So we are left to picture an abuse victim already feeling conflicted about leaving the husband they married before God and church, already afraid for what the manipulative abuser might do, but now add the crushing guilt of feeling that it is her fault for not being able to understand and believe that all of his abuse and manipulation are actually God’s love.
Pastor Tom continues:
Survivors of domestic abuse feel terrible shame because the very person they had hoped would love them is the one who has rejected them, made them feel like they are less than nothing…
Yes, especially if that person is God. It sounds good and pious to say that God controls everything and so we ought to fear nothing, but transporting that doctrine to the real world not only proves impossible but harmful to people who are in actual pain. Not “Dang it, my electric bill is higher this month” discomfort, but actual “the person who is supposed to love and protect me is the one hurting me” pain.
Calvinism dies in the face of the horror of our lives.
God the Manipulator
Pastor Tom explains another horrifying aspect of abuse.
Because of their abuse, they are tempted to believe that they shouldn’t trust people at all. They often come to believe that they can’t even trust their own thinking, since they have been told over and over that reality is the opposite of what they think it is. The mind games in abusive relationships are truly stunning and difficult to understand unless you’ve seen it first-hand. And I have. Survivors often learn to be suspicious of everyone’s words and motives, since every “kind” thing their abuser said or did always had an ulterior motive.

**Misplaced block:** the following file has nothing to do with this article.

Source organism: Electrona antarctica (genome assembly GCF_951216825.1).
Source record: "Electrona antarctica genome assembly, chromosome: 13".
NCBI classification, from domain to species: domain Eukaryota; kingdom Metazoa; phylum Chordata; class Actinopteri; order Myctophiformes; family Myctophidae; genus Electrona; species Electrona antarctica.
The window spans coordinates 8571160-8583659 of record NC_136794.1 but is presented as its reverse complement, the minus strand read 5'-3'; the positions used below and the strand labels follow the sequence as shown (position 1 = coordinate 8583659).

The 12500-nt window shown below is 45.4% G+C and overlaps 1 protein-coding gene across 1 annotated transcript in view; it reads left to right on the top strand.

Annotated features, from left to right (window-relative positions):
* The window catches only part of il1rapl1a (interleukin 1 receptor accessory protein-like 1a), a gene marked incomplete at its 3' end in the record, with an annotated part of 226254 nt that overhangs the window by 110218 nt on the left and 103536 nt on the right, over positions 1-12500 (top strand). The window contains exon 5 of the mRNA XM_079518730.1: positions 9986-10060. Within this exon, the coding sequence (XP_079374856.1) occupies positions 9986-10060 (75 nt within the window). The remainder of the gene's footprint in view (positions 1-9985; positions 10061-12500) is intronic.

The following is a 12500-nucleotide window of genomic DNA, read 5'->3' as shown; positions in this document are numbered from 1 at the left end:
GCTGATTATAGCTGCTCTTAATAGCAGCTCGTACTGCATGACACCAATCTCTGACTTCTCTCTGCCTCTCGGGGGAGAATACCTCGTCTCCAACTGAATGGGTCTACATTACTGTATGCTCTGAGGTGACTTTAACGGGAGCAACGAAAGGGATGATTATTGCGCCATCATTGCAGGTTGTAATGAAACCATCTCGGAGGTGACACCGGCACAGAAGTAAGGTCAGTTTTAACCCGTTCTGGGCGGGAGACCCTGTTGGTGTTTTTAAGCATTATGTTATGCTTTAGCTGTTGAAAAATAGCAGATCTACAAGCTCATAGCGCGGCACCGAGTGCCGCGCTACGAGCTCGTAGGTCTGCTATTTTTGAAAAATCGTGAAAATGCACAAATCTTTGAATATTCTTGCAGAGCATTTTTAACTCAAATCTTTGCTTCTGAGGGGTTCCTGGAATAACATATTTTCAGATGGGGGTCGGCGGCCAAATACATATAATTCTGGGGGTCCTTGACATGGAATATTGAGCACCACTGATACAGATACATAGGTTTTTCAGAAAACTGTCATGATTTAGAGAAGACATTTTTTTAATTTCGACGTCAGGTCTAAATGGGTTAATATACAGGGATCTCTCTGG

Mind Games. You mean like “Scripture teaches that God works all things for the good of His chosen people which means we have no reason to be anxious” while at the same time unchangeably ordaining an abuser to come into my life, move into my home, father my children, hurt me, scar me, and make me anxious and fearful every day of my life? I wonder what Pastor Tom would say to an abuse victim who asked him this question.
Survivors also struggle when they go to church on Sundays. People in the church might ask, “How are you doing today?” with a smile, and the abuse survivor is forced to choose between lying and saying, “I’m fine,” or telling the truth
Abuse survivors also struggle with the expectation in churches that Christians should always be happy and joyful, never deeply struggling in their lives and with their faith.
And who could possibly be giving abuse victims this expectation, Pastor Tom? Could it be pastors telling them from the pulpit that if they just believed good doctrine enough they would never fear anything?
If his article is any indication, I am sure that Pastor Tom blessedly disconnects his Calvinism from his pastoral care towards abuse victims. But are the victims in his congregations and other Reformed congregations able to do the same? I’m not as confident about that.